Writers: Jerry Garcia and Robert Hunter
Producers: Bob Matthews, Betty Cantor, and the Grateful Dead
Recorded: February 1970 at Pacific High Recording Studio in San Francisco
Released: June 1970
|Players:||Jerry Garcia — vocals, guitar
Bob Weir — vocals, guitar
Phil Lesh — bass, vocals
Ron “Pigpen” McKernan — keyboards, vocals
Bill Kreutzmann — drums
Mickey Hart — drums
|Album:||Workingman's Dead (Warner Bros., 1970)|
“Uncle John's Band” was the first single released from the Grateful Dead's Workingman's Dead album.
Due to conservative radio programming at the time, Warner Bros. pulled the word “goddamn” from the song's lyric.
The “Uncle John” of the song's title was John “Marmaduke” Dawson, a good friend of singer-guitarist Jerry Garcia's and a country songwriter and musician with whom Garcia formed another group, the New Riders Of The Purple Sage.
The Workingman's Dead album was originally planned to be a song cycle called Eagle Mall, for which Robert Hunter planned to write all the lyrics.
The album instead metamorphosed into an acoustic-oriented exploration of American roots music such as the blues, country, and folk, a radical shift from the electric psychedelia represented on previous Dead albums such as Aoxomoxoa and Live Dead.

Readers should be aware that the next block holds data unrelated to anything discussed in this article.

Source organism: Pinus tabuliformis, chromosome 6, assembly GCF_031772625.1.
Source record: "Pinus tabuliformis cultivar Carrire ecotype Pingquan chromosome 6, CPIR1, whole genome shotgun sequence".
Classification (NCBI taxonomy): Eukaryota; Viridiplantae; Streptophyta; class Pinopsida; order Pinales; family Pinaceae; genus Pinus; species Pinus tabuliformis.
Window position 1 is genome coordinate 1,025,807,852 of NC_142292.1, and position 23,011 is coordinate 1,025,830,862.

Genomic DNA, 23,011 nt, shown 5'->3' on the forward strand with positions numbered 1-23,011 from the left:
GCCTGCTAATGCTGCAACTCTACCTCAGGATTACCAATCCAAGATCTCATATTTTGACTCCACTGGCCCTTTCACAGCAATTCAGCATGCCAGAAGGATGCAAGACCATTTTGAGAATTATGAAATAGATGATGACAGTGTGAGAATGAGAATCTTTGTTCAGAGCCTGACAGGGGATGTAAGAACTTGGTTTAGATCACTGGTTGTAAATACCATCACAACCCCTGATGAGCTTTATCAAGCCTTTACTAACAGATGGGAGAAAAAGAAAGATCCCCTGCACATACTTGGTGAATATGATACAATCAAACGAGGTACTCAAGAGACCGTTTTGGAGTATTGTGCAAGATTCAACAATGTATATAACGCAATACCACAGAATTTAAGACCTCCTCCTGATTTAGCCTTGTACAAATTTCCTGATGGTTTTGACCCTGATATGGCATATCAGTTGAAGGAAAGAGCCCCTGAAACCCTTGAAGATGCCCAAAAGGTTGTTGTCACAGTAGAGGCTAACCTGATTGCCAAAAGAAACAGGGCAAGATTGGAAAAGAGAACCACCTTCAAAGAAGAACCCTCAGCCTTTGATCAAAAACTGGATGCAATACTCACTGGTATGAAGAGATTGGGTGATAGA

Workingman's Dead was influenced by two strains of rock at the time — the country-rock movement of Gram Parsons and the Flying Burrito Brothers, and the harmony-oriented sounds of Crosby, Stills & Nash (CSN). Dead drummer Mickey Hart recalled that prior to Workingman's Dead, “We were improvisationalists. We'd play for two or three hours, sing for 45 seconds — off-key — and play for another hour. We were not one of your better vocal groups. Then Crosby, Stills & Nash came along and changed us tremendously. (Stephen) Stills lived with me…for three months around the time of the first (CSN) record, and he and (David) Crosby really turned Jerry and Bobby (Weir) onto the voice as the holy instrument. You know, 'Hey, is THAT what a voice can do?' That turned us away from pure improvisation and more toward songs.”
Ironically, the early versions of “Uncle John's Band” were electric and psychedelic. Hunter wrote the song's lyrics based on that arrangement and a tape that featured 45 minutes of improvised music.
Workingman's Dead was the group's most successful album to that point. It was their first Top 30 album, peaking at Number 27 on the Billboard 200, and their first million-seller.